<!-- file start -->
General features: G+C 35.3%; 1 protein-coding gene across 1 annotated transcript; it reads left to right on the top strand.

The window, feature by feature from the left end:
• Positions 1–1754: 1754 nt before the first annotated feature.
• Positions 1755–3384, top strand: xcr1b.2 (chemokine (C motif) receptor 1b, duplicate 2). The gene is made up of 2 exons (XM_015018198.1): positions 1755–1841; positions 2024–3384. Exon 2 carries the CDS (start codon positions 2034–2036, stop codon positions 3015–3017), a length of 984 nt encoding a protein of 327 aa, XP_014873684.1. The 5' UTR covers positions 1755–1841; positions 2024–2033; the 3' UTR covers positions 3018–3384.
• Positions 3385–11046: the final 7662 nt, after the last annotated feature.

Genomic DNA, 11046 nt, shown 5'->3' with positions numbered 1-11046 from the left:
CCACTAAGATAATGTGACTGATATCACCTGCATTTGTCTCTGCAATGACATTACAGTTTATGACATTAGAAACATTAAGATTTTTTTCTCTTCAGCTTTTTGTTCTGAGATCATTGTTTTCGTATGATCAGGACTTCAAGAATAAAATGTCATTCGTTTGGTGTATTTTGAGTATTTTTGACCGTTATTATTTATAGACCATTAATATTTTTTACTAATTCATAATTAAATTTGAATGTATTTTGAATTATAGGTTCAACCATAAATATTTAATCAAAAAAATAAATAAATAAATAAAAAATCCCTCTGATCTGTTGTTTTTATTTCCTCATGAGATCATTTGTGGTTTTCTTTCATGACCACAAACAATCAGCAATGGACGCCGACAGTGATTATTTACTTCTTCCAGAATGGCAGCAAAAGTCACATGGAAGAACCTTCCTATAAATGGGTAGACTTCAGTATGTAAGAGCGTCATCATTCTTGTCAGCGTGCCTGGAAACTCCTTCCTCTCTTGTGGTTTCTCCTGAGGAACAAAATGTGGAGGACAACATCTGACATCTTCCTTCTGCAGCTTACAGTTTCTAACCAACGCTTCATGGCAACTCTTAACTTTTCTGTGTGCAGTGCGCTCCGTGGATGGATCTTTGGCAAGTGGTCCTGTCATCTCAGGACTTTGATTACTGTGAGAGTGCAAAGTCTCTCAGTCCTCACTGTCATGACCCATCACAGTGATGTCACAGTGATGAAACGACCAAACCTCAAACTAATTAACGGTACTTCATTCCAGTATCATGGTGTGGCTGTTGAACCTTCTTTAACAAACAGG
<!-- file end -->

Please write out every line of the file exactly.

General features: G+C 35.3%; 1 protein-coding gene across 1 annotated transcript; it reads left to right on the top strand.

The window, feature by feature from the left end:
• Positions 1–1754: 1754 nt before the first annotated feature.
• Positions 1755–3384, top strand: xcr1b.2 (chemokine (C motif) receptor 1b, duplicate 2). The gene is made up of 2 exons (XM_015018198.1): positions 1755–1841; positions 2024–3384. Exon 2 carries the CDS (start codon positions 2034–2036, stop codon positions 3015–3017), a length of 984 nt encoding a protein of 327 aa, XP_014873684.1. The 5' UTR covers positions 1755–1841; positions 2024–2033; the 3' UTR covers positions 3018–3384.
• Positions 3385–11046: the final 7662 nt, after the last annotated feature.

Genomic DNA, 11046 nt, shown 5'->3' with positions numbered 1-11046 from the left:
CCACTAAGATAATGTGACTGATATCACCTGCATTTGTCTCTGCAATGACATTACAGTTTATGACATTAGAAACATTAAGATTTTTTTCTCTTCAGCTTTTTGTTCTGAGATCATTGTTTTCGTATGATCAGGACTTCAAGAATAAAATGTCATTCGTTTGGTGTATTTTGAGTATTTTTGACCGTTATTATTTATAGACCATTAATATTTTTTACTAATTCATAATTAAATTTGAATGTATTTTGAATTATAGGTTCAACCATAAATATTTAATCAAAAAAATAAATAAATAAATAAAAAATCCCTCTGATCTGTTGTTTTTATTTCCTCATGAGATCATTTGTGGTTTTCTTTCATGACCACAAACAATCAGCAATGGACGCCGACAGTGATTATTTACTTCTTCCAGAATGGCAGCAAAAGTCACATGGAAGAACCTTCCTATAAATGGGTAGACTTCAGTATGTAAGAGCGTCATCATTCTTGTCAGCGTGCCTGGAAACTCCTTCCTCTCTTGTGGTTTCTCCTGAGGAACAAAATGTGGAGGACAACATCTGACATCTTCCTTCTGCAGCTTACAGTTTCTAACCAACGCTTCATGGCAACTCTTAACTTTTCTGTGTGCAGTGCGCTCCGTGGATGGATCTTTGGCAAGTGGTCCTGTCATCTCAGGACTTTGATTACTGTGAGAGTGCAAAGTCTCTCAGTCCTCACTGTCATGACCCATCACAGTGATGTCACAGTGATGAAACGACCAAACCTCAAACTAATTAACGGTACTTCATTCCAGTATCATGGTGTGGCTGTTGAACCTTCTTTAACAAACAGG